Lincoln wanted a victory yes, but I really think he was saavy enough to know that emancipation was by far his best and ultimate weapon against European intervention. I have no doubt that US ambassadors to France and Britain knew of it and were prepared to drop that nugget if it became necessary.
The cartridge concept you speak of was used for several designs during the war but it was difficult to keep spent caps from jamming the machanism of the guns in which it was tried.
A far more successful concept was the Requa Battery Gun, but it was really artillery. The few times it was used it proved to be successful with a decent rate of fire but like other guns of the time quickly overheated and couldnt maintain the rate of fire.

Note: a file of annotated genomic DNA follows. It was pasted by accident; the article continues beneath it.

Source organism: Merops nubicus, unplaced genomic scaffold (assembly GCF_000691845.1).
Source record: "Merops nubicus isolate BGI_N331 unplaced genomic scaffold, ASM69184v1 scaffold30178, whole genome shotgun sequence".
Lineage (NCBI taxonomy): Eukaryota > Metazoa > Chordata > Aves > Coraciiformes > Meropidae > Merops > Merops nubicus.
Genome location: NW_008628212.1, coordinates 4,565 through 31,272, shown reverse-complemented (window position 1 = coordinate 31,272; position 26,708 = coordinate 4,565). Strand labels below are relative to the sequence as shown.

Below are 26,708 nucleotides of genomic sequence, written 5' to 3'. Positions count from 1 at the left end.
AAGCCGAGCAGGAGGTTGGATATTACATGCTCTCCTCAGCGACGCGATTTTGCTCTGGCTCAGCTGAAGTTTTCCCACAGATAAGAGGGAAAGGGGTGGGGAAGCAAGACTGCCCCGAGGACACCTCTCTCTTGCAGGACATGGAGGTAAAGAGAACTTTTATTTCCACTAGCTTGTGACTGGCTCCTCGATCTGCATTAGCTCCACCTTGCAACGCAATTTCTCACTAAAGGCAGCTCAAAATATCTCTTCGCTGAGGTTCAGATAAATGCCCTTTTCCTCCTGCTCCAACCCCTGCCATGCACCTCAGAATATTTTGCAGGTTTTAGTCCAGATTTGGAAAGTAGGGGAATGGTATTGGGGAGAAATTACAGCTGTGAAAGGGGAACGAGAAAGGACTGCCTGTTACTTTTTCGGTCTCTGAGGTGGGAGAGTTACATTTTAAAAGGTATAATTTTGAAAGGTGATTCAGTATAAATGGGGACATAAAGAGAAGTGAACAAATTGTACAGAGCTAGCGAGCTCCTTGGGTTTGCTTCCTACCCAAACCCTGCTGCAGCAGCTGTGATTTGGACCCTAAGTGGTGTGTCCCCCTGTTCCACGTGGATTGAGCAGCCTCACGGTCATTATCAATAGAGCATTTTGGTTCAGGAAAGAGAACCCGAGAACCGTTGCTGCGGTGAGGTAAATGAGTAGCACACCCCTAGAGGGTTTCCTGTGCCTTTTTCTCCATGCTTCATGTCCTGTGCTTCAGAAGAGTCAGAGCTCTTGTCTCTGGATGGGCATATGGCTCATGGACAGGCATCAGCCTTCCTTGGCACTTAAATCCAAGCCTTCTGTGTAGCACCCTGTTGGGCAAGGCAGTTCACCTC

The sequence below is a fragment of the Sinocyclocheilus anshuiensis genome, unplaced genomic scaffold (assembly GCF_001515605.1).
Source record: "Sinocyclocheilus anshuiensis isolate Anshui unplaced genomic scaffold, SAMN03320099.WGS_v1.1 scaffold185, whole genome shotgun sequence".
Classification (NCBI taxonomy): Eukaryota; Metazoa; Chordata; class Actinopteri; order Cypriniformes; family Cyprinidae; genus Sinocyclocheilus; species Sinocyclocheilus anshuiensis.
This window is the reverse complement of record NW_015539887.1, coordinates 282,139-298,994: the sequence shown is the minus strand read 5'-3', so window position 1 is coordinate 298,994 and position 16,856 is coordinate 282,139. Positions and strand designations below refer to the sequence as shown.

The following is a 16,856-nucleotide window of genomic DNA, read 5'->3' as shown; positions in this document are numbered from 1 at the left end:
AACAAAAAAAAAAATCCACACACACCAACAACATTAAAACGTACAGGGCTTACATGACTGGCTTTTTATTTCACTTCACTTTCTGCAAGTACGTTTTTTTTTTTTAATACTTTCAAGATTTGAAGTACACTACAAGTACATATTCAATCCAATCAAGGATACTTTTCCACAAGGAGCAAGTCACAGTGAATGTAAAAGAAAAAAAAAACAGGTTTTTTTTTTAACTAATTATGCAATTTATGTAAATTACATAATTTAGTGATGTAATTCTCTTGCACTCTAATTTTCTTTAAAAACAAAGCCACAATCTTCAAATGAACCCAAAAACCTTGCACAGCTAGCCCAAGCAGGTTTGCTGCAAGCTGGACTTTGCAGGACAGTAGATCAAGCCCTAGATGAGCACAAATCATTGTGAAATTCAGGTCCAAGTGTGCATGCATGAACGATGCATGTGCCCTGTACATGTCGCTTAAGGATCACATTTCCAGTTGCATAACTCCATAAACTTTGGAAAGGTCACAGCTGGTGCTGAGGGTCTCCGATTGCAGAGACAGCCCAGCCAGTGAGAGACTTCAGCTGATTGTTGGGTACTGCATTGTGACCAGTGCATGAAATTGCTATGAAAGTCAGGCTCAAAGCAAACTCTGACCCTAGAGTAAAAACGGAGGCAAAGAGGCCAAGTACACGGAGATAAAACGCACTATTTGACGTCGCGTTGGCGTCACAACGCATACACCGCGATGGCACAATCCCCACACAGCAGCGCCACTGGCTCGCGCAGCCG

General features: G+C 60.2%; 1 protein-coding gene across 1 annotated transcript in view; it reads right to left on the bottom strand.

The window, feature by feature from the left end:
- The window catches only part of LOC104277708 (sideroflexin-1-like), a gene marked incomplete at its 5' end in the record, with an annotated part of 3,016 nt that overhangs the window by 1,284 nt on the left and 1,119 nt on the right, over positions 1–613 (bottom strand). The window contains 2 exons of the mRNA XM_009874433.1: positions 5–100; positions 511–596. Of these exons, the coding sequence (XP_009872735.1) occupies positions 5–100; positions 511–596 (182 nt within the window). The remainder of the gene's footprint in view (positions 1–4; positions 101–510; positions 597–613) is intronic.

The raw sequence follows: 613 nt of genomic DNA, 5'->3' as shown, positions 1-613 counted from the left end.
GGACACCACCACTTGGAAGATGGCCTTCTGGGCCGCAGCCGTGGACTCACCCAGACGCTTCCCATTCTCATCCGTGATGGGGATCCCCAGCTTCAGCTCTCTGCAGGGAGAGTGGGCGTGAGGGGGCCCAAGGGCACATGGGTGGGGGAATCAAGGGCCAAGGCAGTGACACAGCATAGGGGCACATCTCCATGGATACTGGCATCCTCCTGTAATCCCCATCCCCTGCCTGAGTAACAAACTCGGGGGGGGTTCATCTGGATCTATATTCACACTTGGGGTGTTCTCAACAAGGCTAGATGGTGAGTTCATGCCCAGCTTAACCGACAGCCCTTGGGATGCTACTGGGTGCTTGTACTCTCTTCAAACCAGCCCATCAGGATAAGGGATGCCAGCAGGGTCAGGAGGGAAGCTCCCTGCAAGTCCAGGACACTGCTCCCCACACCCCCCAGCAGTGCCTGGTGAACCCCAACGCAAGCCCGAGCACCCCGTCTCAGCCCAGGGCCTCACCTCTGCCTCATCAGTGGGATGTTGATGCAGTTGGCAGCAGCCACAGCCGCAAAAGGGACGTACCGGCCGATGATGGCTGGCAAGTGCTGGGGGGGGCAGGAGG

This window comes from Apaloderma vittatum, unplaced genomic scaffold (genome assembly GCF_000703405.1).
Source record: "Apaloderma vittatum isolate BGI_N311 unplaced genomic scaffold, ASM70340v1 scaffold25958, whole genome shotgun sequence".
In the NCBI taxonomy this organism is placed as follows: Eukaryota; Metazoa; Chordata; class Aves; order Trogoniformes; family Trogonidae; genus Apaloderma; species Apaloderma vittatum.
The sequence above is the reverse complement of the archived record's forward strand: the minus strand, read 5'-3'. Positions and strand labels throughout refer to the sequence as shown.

By far the most successful multi round gun of the war was the Napoleon smoothbore firing cannister or grape. It had better range than any smallarm and the large balls, about an inch in diameter, were lethal as hell over a mile or so. But, again, artillery.
One historian I read many years ago supposed that upwards of 90% of the casualties during Picketts charge were due to cannister and, starting at about 700 yards, double cannister.
"The gift which I am sending you is called a dog, and is in fact the most precious and valuable possession of mankind" -Theodorus Gaza
Baby Jesus cries when the fat redneck doesn't have military-grade firepower.